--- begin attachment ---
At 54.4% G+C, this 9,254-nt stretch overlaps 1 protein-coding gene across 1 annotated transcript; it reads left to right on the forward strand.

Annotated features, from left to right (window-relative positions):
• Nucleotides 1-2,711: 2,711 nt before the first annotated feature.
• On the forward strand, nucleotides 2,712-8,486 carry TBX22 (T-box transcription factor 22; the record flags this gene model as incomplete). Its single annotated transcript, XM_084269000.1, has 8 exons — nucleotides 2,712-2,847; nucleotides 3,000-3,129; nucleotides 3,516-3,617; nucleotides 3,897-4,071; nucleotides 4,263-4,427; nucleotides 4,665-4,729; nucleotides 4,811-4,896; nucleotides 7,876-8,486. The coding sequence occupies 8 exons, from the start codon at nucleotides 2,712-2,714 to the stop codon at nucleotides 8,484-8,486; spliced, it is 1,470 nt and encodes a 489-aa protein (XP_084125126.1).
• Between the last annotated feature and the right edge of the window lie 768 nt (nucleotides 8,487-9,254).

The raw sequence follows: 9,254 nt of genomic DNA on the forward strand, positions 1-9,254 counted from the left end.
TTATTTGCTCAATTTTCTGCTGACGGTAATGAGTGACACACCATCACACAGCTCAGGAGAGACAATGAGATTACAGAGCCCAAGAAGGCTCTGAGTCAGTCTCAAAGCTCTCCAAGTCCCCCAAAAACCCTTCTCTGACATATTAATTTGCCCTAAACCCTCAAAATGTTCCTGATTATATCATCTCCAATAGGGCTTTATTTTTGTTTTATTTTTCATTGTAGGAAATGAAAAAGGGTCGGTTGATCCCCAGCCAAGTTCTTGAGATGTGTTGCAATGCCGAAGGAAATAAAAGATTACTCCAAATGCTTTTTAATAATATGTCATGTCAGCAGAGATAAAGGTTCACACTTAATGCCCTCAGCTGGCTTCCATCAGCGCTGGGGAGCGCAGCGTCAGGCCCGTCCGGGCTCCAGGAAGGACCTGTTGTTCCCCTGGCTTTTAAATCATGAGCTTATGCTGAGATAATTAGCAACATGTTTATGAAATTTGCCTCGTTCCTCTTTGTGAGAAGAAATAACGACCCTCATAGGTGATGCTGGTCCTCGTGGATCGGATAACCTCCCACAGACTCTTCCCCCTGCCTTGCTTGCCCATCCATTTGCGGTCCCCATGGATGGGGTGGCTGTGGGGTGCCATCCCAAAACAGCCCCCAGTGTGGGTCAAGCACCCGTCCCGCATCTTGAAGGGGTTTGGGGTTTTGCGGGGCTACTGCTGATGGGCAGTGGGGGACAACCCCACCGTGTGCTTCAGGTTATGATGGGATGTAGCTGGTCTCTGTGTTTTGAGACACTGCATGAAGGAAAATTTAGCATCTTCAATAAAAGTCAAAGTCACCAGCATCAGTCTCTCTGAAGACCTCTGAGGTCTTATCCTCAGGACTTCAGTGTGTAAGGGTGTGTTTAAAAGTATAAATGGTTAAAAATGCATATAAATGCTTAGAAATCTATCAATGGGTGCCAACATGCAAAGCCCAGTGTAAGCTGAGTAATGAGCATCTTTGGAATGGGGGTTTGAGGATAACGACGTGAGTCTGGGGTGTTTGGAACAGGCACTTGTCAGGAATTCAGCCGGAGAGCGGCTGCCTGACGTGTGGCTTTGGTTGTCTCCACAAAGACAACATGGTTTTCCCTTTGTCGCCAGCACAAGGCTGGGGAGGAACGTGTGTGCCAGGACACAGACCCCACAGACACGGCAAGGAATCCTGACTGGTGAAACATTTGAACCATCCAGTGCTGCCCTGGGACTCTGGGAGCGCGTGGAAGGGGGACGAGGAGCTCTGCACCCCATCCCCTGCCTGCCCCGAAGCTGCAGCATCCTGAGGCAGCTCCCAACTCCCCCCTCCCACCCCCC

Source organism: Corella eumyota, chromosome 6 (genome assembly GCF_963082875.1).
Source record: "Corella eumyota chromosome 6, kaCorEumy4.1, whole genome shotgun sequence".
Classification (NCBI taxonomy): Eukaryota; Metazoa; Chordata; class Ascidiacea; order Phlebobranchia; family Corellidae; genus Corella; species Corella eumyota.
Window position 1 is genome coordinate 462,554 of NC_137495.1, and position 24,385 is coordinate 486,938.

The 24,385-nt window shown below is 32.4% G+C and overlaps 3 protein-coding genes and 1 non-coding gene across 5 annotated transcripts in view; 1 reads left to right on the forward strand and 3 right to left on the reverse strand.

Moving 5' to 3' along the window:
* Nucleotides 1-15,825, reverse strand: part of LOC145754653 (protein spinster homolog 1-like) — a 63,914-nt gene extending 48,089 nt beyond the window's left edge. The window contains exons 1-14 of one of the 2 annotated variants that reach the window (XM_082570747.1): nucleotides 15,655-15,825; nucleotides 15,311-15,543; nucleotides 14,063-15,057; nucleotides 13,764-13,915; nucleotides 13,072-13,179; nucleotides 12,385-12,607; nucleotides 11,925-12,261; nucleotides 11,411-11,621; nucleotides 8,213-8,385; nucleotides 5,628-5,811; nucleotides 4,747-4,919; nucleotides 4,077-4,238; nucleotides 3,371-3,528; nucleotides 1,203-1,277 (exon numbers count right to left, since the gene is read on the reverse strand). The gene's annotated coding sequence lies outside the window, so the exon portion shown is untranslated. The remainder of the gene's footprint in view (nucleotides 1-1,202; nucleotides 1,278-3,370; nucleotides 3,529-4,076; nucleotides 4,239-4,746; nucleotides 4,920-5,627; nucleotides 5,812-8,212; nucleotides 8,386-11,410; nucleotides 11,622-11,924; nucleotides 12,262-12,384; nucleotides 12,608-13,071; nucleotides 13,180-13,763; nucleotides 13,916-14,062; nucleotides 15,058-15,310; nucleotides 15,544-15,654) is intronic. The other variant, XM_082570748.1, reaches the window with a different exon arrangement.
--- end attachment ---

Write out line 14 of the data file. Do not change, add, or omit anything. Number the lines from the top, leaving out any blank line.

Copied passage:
* Nucleotides 1-15,825, reverse strand: part of LOC145754653 (protein spinster homolog 1-like) — a 63,914-nt gene extending 48,089 nt beyond the window's left edge. The window contains exons 1-14 of one of the 2 annotated variants that reach the window (XM_082570747.1): nucleotides 15,655-15,825; nucleotides 15,311-15,543; nucleotides 14,063-15,057; nucleotides 13,764-13,915; nucleotides 13,072-13,179; nucleotides 12,385-12,607; nucleotides 11,925-12,261; nucleotides 11,411-11,621; nucleotides 8,213-8,385; nucleotides 5,628-5,811; nucleotides 4,747-4,919; nucleotides 4,077-4,238; nucleotides 3,371-3,528; nucleotides 1,203-1,277 (exon numbers count right to left, since the gene is read on the reverse strand). The gene's annotated coding sequence lies outside the window, so the exon portion shown is untranslated. The remainder of the gene's footprint in view (nucleotides 1-1,202; nucleotides 1,278-3,370; nucleotides 3,529-4,076; nucleotides 4,239-4,746; nucleotides 4,920-5,627; nucleotides 5,812-8,212; nucleotides 8,386-11,410; nucleotides 11,622-11,924; nucleotides 12,262-12,384; nucleotides 12,608-13,071; nucleotides 13,180-13,763; nucleotides 13,916-14,062; nucleotides 15,058-15,310; nucleotides 15,544-15,654) is intronic. The other variant, XM_082570748.1, reaches the window with a different exon arrangement.